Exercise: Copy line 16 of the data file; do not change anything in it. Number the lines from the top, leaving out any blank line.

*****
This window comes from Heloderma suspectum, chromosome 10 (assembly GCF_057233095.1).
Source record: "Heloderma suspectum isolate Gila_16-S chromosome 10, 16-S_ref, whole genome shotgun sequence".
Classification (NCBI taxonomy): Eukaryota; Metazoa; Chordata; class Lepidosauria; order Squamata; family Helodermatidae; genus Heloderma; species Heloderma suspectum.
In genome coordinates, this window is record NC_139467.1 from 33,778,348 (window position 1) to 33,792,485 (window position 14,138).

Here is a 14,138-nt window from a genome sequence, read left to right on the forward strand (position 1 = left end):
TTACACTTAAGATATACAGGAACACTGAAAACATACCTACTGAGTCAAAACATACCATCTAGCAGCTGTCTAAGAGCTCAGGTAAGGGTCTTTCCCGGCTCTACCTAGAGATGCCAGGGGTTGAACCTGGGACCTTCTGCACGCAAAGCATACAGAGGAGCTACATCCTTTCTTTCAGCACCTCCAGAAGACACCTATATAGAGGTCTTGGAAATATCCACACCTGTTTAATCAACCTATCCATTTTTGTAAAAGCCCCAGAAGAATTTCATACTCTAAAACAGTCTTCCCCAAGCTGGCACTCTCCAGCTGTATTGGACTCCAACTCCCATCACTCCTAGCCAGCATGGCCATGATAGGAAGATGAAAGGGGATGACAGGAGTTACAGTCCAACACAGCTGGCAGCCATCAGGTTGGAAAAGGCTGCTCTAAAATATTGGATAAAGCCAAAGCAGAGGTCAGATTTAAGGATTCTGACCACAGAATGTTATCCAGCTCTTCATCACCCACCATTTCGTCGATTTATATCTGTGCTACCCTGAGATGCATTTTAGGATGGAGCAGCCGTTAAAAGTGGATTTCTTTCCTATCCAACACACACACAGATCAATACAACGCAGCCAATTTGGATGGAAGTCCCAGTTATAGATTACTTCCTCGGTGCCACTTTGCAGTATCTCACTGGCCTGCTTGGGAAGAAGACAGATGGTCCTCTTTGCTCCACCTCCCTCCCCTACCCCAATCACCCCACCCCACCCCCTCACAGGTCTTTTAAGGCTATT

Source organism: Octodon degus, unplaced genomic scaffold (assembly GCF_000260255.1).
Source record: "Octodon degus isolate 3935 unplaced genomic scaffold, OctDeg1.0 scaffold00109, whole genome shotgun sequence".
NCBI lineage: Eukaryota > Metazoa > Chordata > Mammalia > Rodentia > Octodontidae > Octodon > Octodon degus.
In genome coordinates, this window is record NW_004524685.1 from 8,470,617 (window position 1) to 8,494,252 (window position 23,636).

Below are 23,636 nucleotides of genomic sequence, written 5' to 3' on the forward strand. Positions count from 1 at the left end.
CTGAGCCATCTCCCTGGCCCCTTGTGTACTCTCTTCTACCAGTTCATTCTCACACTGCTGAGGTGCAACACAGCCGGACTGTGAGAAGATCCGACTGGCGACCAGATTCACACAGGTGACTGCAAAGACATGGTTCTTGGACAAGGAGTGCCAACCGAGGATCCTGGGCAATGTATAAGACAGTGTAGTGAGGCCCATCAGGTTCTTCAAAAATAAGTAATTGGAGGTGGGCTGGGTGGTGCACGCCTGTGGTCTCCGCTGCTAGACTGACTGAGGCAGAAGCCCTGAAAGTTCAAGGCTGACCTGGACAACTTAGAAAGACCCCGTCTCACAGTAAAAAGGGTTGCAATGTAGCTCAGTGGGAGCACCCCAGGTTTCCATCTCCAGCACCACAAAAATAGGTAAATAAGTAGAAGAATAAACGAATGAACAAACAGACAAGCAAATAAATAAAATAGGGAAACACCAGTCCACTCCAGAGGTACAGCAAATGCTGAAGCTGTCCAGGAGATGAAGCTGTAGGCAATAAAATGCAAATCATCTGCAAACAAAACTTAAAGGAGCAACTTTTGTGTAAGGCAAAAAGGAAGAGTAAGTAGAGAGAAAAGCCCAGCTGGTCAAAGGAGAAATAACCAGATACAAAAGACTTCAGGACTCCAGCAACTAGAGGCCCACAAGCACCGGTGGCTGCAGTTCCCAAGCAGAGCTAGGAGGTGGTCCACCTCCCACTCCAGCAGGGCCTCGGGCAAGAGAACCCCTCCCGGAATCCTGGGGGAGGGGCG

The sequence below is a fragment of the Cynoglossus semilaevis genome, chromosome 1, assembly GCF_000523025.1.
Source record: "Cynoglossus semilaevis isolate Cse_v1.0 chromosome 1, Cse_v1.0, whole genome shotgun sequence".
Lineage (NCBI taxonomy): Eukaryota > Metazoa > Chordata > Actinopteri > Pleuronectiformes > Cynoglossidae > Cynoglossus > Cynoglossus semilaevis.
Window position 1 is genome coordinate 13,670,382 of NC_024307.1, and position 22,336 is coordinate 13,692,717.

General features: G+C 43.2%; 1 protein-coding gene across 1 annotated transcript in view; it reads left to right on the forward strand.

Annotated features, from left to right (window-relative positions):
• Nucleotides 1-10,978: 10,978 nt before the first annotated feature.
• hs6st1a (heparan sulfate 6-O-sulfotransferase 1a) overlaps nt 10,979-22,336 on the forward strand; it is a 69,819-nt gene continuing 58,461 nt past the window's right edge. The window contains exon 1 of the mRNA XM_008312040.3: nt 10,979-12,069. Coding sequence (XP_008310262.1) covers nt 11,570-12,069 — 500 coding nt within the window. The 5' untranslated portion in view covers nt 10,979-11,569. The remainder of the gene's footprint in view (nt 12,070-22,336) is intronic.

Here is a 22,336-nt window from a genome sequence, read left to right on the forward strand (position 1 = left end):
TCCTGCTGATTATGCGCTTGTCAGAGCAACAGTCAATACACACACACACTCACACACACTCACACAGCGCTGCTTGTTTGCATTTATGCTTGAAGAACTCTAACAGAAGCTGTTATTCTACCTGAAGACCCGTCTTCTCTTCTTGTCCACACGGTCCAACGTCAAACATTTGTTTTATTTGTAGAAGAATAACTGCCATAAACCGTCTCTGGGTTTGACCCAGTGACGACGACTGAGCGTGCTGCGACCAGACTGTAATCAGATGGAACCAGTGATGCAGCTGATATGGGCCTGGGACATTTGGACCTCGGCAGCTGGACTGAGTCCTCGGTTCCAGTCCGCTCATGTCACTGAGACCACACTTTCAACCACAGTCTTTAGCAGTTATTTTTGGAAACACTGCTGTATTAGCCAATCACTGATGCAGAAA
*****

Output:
Window position 1 is genome coordinate 13,670,382 of NC_024307.1, and position 22,336 is coordinate 13,692,717.